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Joseph (JJ) Jacks
Joseph (JJ) Jacks

Posted on • Originally published at

Rise of the Open Source IPO

Today, we are excited to “Open-Source” a new data resource that continuously tracks and analyzes every COSS company that has gone public since the Red Hat and VA Linux IPOs in 1999 and 2000.

Over the coming weeks and months, we will be launching an interactive application that provides even greater data querying, visualization and analysis capabilities.

For a retrospective and current analysis, we will also offer insights into how these COSS companies have performed pre-IPO, during-IPO and post-IPO (many were acquired or merged post-IPO).

Before we explore the actual data, let’s cover our motivations for creating this new resource for the growing COSS ecosystem!

Introducing the COSS IPO Data Sheet:

Alt TextCOSS IPOs from 1999 to 2020+


In 2013, we started to maintain a list of every COSS company that has ever reached $100M in annual revenue. As the $100M revenue COSS index has grown, it has clearly become the De facto data resource to educate founders, investors and builders about the profound growth of this category:

We are in the process of relaxing the $100M revenue constraint in this index down to $10M~, including far more private up-and-coming COSS companies than ever before. Expect this list to grow from 50~ to 100+ and with a much wider range of rich data points!

Over the last 7 years from 2013 to 2020, we have seen this “large-cap COSS index-of-sorts” grow along the following dimensions:

  • Number of companies listed: from 4~ to 50~!
  • Size: from $10B~ to $175B+ in total category value
  • Diversity: Instead of 90%+ of the value concentrating on just one or two companies a decade ago, there are now 50+ COSS companies with an average value of $3B+ and growing rapidly
  • IPOs: The number of private COSS startups that have exited the private finance markets (VC/privately owned) and entered the public finance market (going through an IPO process with bankers and being listed on a major public stock exchange like the NASDAQ) has grown from ~5 to 15+!

We believe this data in the COSS Index represents more than enough data to convince us of a trend:

More COSS companies will enter the public markets via many mechanisms (DL IPO, SPAC IPO, traditional IPO, etc) over the next decade than have gone public since the year 2000. We expect at least 25 more COSS IPOs by the year 2030, in addition to the 15 that have already gone public.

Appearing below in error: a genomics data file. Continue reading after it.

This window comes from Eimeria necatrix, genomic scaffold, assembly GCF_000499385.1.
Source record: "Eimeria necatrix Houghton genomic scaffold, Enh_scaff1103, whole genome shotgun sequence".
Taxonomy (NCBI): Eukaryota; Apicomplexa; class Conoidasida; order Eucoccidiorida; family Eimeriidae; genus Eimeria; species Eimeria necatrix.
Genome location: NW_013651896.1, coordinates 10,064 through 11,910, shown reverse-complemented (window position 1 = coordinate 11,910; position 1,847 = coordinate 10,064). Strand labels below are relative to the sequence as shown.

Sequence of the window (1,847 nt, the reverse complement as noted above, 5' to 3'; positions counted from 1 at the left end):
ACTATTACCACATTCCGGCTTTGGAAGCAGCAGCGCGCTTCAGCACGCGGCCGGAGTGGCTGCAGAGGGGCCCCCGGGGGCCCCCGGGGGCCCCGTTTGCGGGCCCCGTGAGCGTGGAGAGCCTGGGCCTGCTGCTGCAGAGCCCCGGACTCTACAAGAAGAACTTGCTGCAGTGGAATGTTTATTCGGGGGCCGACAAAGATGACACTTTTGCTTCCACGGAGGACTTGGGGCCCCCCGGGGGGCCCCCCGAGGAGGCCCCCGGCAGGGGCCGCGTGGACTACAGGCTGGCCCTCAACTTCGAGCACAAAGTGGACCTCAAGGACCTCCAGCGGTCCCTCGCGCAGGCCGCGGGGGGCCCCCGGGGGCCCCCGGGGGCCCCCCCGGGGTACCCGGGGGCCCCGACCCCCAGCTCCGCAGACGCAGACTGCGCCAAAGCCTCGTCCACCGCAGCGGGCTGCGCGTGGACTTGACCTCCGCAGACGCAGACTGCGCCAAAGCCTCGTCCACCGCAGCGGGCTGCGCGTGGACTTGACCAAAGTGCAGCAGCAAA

Why do we believe this? One primary reason: The fast growing size of the $100M revenue COSS index (still largely private companies) clearly indicates that many private COSS vendors are ready to go public now!

Specifically, GitLab, HashiCorp, Odoo, Databricks, Conflent and others. All of these companies have reached at least $100M in revenue and several have achieved $300M+ in ARR.


Since the founding of OSS Capital in 2018 and our research going back to 2013, we have strongly believed that COSS companies are fundamentally different and should be recognized as such, as compared to fully proprietary companies. At large, it is clear that many more private market investors are starting to recognize this, too, as evidenced by the notable and recent (over the past 1 year) wave of VC-driven COSS frameworks, blogs, thought pieces and more:

Here are the data points covered in the COSS IPO Dataset which will provide the basis for extensive analysis in subsequent writing and blogs from here:

  • COSS Company
  • FOSS Core: The Open-Source technology that the COSS company is based on.
  • S-1s: Links to the red herring filings for each company.
  • Ticker: Acronym for the public listing when public.
  • Current or Last Exit Valuation (B): Many of the 15 COSS companies who have gone public were subsequently acquired and continue to grow inside larger parent organizations (e.g. MuleSoft to Salesforce, Sourcefire to Cisco, etc)
  • IPO raise (M): How much capital was raised during the IPO?
  • IPO Date: When did the company IPO?
  • Status: Still public, or acquired?
  • Listed Price
  • Current Price
  • Age of company at IPO (years)
  • Age of FOSS core at IPO (years)
  • Employees at IPO
  • Current Employees
  • Financial Metrics (We will add more over time):
  • Revenue at IPO
  • Burn Rate at IPO
  • Stock comp
  • Deferred revenue
  • Adjusted burn
  • Burn as % of revenue
  • MV at IPO (M)
  • Growth MV/revenue
  • Top 3 equity owners at IPO
  • FOSS emphasis / highlights in S-1: How much did the S-1 filing discuss Open-Source or highlight the FOSS core as a key part of the COSS company strategy, positioning, etc?

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